Previously unable to produce this high-specification fuel with only one machine, the KTS team accompanied FOCUS Enviro on several site visits across Europe, to see the UNTHA shredder in action. Impressed by the single pass shredding capabilities of this robust technology, FOCUS Enviro then set about configuring a solution that could achieve KTS’s refined <50 mm output particle requirements, with ease.
Commenting on the project, FOCUS Enviro’s Director Robbie McKernan said: “We have seen what the XR mobil-e is capable of, as it has continued to transform the throughputs, fuel quality and energy efficiency of facilities worldwide. We’ve therefore worked hard to bring this pioneering UNTHA innovation to Australia, so that it can start to revolutionise how we — as a nation — manufacture PEF.”
Mark Jeffs, owner of KTS, added: “Alternative fuel production is becoming more and more important in Australia, and as a progressive environmental company we want to be ahead of the curve.
“We acknowledged that by investing in world-class PEF production technology, we could produce a high-quality resource, efficiently, and hopefully really drive the market for this crucial energy source.”
Gary Moore, UNTHA’s Director for Global Business Development, concluded: “We know how to process a plethora of waste materials effectively, and whether the resulting fuel is going to a local cement kiln or the export market, we always work with the client to optimise throughputs, minimise impurities and maximise margins.
“Australia is one of the world’s most exciting countries when it comes to Energy from Waste potential, and it’s great to now be a part of it.”
TRILITY recently launched SURV, a unique and innovative seized valve technology, in Australia. The service provides ultrasonic seized valve release, valve condition assessment and torque measurement. SURV is a safe and reliable alternative to seized valve replacement, and has already built a successful and proven track record within the Australia water utility sector.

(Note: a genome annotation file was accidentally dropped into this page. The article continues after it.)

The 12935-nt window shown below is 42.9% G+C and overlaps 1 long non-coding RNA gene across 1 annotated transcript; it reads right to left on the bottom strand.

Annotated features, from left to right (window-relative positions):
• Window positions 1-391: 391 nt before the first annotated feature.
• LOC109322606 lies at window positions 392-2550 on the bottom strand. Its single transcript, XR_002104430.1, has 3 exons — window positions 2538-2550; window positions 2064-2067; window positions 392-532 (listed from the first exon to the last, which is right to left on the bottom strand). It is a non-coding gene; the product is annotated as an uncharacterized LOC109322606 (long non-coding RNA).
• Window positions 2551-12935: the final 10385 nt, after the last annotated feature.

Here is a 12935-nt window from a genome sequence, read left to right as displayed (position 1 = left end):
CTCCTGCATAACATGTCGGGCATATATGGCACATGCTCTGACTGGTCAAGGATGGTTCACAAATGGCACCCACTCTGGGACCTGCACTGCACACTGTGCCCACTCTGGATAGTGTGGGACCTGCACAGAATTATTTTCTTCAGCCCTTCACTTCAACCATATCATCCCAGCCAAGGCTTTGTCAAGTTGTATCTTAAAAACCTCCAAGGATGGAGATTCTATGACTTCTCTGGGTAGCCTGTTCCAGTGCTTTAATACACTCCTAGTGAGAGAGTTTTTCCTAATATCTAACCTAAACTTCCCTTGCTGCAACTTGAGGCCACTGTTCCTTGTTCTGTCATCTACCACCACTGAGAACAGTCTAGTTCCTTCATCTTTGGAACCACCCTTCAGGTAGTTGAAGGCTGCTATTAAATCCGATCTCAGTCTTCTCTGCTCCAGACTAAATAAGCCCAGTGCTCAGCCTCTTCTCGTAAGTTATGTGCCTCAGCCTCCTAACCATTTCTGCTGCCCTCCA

A seized valve can put your business at significant risk, often requiring lengthy emergency operations, or worse — disruption to your customers and loss of supply to thousands. Failure to act quickly will cost you time, money and reputation.
Through its patented technology, SURV can help you to realise the full asset life; it will restore a valve to its operational state. Without SURV’s ultrasonic valve release technology, the same valve would otherwise require replacement.
The technology is operated by experts who are able to monitor and respond to spindle movement in a controlled manner using a multi-action process.
It can further enhance your existing asset management data through its valve diagnostics service. SURV liaises with the asset operator to develop a program of work to operate valves, through a partial or complete cycle. Through this assessment, the full characteristics of a valve’s operation performance will be diagnosed, often permitting the valve to be operated more efficiently in the future. This will enhance customer services as it minimises any potential for disruption to the network.
With safety in mind, SURV exclusively operates an intelligent ultrasonic valve release system, which is designed to reduce the risk of injury to your employees. Its mechanical valve actuation greatly reduces the risk of operator injuries, specifically around work-related musculoskeletal disorders associated with manual valve actuation.
Because safety and reputation are important and delivery to your customers is vital, you shouldn’t leave your valve maintenance to chance. SURV will give you back control of your process, while maintaining safety and saving you time, resources and money — isn’t it time you got SURVed by contracting our smart valve release services team. Take control; survey, assess and release your critical assets.
For more information, call 1300 522 170.
strategic and single supply pipelines
strategic road, rail and river pipeline crossings
reservoir and storage tank maintenance and cleaning projects
pump station valve maintenance
pipelines operating at high pressure
pipelines that operate adjacent to, or supplying sensitive third parties
Traditionally, water authorities and industrial enterprises in Australia have adopted surface aerators for water oxygenation at municipal and industrial wastewater treatment plants (WWTPs). A large percentage of these WWTPs are based on earthen lagoons, with aeration being the main energy consumer associated with the treatment processes.